Anticipated outcomes: Participants will have an opportunity to consider what makes for meaningful and authentic learning in an international context
Session outline (or abstract): max 300 words
Much of the literature relating to teaching international students focuses on ‘managerialist’ issues associated with what is done to the learner and the efficiencies generated by activities such overseas teaching (Altbach, 2007). Conversely, relatively little research exists in relation to the meanings generated for participants by that teaching (Edwards and Usher, 2008). The current down turn in international student numbers into the Allied Health Department has prompted outreach work in the form of Transnational Education (TNE) in Asia that aims to continue to develop both recruitment and partnership working. There are divided opinions on the issue of adaptability in transnational programmes. Some suggest that pedagogic practice should be in line with the cultural context of the students (Kelly and Tak, 1998); others disagree and claim that the impact of cultural differences can be reduced by use of the principles of good teaching regardless of the course location (Biggs, 1997).
The authors have both successfully undertaken TNE this academic year and they discuss their approaches to TNE founded on theoretical constructs that align with opposite ends of the pedagogic discourse around adaptability. Alison used an engagement approach aiming to generate a collaborative classroom, she and students pursued together worthwhile and meaningful answers to practice problems generated by the students. The non-academic, ‘authentic’ activity and real skill development enabled the qualified physiotherapist participants to build on their previous knowledge as well as expand existing skills (Kearsley and Shneiderman, 1999). Hazel used an appreciation of positioning theory to challenge notions of traditional roles (Langenhove and Harré 1999) and shape classroom encounters and generate a positive and welcoming academic environment, consistent with good pedagogic practice (Ryan and Viete, 2009). The discussion demonstrates that both approaches have strengths, but also issues that need to be taken into consideration in complex teaching arenas.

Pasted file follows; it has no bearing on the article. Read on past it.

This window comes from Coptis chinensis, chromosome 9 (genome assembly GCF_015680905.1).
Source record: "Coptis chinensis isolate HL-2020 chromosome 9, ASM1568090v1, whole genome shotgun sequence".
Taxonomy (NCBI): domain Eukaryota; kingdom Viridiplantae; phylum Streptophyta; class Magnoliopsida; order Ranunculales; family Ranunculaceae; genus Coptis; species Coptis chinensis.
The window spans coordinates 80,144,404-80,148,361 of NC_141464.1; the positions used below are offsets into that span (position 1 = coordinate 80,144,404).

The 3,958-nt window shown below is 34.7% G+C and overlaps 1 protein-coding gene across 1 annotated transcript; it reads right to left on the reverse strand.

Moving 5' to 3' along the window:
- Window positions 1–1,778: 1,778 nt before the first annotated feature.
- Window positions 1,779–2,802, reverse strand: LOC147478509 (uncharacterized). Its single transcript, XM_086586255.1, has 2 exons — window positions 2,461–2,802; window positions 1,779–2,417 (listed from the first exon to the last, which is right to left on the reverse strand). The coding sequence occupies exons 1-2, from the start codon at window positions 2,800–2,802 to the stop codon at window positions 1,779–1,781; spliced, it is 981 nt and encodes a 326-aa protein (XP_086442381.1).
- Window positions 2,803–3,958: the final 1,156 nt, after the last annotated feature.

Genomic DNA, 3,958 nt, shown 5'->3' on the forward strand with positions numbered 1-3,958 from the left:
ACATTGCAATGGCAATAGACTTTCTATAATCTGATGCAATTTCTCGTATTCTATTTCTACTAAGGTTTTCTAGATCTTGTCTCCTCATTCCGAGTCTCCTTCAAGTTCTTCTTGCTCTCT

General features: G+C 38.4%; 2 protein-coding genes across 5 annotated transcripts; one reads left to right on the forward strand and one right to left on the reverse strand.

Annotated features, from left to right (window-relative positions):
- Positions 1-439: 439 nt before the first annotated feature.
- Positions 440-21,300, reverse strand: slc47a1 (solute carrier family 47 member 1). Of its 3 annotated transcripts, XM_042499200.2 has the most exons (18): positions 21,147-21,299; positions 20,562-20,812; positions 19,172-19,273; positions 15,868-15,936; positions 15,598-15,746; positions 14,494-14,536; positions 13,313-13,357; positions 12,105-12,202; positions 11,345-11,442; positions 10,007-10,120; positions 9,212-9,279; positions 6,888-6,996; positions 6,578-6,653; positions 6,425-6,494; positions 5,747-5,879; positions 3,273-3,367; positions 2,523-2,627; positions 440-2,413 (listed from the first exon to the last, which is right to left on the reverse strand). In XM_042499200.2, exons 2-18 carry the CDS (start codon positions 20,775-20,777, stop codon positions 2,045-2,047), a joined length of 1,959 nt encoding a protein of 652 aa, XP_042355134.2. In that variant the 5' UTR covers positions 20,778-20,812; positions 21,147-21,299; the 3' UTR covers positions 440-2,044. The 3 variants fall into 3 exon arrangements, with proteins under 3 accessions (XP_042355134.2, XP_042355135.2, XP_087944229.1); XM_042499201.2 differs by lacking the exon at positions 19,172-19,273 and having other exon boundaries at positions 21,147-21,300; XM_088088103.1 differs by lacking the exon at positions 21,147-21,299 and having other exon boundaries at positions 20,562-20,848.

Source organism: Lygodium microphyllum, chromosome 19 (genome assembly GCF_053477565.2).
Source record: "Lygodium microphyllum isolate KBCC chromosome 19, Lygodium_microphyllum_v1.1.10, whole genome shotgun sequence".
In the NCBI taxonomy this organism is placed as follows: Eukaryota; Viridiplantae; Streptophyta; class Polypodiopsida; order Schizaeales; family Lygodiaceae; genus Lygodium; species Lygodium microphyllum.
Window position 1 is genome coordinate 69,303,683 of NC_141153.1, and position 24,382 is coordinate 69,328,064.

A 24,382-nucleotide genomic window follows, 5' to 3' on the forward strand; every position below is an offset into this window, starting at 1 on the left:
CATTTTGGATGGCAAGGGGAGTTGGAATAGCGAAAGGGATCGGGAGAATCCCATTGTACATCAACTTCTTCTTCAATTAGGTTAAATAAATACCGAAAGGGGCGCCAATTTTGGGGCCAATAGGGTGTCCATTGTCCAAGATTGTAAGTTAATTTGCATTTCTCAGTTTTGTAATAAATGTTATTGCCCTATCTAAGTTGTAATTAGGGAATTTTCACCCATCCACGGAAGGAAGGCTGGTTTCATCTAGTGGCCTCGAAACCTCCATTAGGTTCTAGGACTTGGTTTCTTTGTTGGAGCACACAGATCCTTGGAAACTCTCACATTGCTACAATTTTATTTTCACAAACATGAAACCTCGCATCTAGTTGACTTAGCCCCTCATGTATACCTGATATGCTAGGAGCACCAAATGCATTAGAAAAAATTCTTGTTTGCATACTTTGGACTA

Session activities for engagement: Discussion of how practices relate or not to theoretical constructs and explores the meaning of teaching and learning effectiveness in different contexts.
ALTBACH, P.G. (2007) ‘The Internationalization of Higher Education: Motivations and Realities’ Journal of Studies in International Education, 11 (3-4): 290-305
BIGGS, J.B. (1997). Teaching across and within cultures: the issue of international students. In Murray-Harvey, R. & Silins, H.C. (Eds.) Learning and Teaching in Higher Education: Advancing International Perspectives, Proceedings of the Higher Education Research and Development Society of Australasia Conference (Adelaide), HERDSA, 1-22.
EDWARDS, R. and USHER, R. (1997) ‘27th Annual SCUTREA Conference Proceedings 1997. Crossing Borders, Breaking Boundaries: Research in the Education of Adults. Globalisation and a Pedagogy of (Dis)location’ [www] http://www.leeds.ac.uk/educol/documents/000000225.htm
(Last accessed 20th December 2010)
KEARSLEY, G., & SHNEIDERMAN, B. (1999). Engagement Theory: A framework for technology-based teaching and learning. Retrieved March, 20013, from http://home.sprynet.com/~gkearsley/engage.htm
KELLY, M.E., & TAK, S.H. (1998). Borderless education and teaching and learning cultures: the case of Hong Kong. Australian Universities’ Review, 41(1), 26-33.
RYAN, J and VIETE, R (2009). Respectful Interactions: Learning with International Students in the English Speaking Academy. Teaching in Higher Education. 14 (3), 303-314.
van LANGENHOVE, L. and HARRÉ, R. (1999) Introducing Positioning Theory. In Harré, R. and van Langenhove, L. (Eds). Positioning Theory. Oxford, Blackwell
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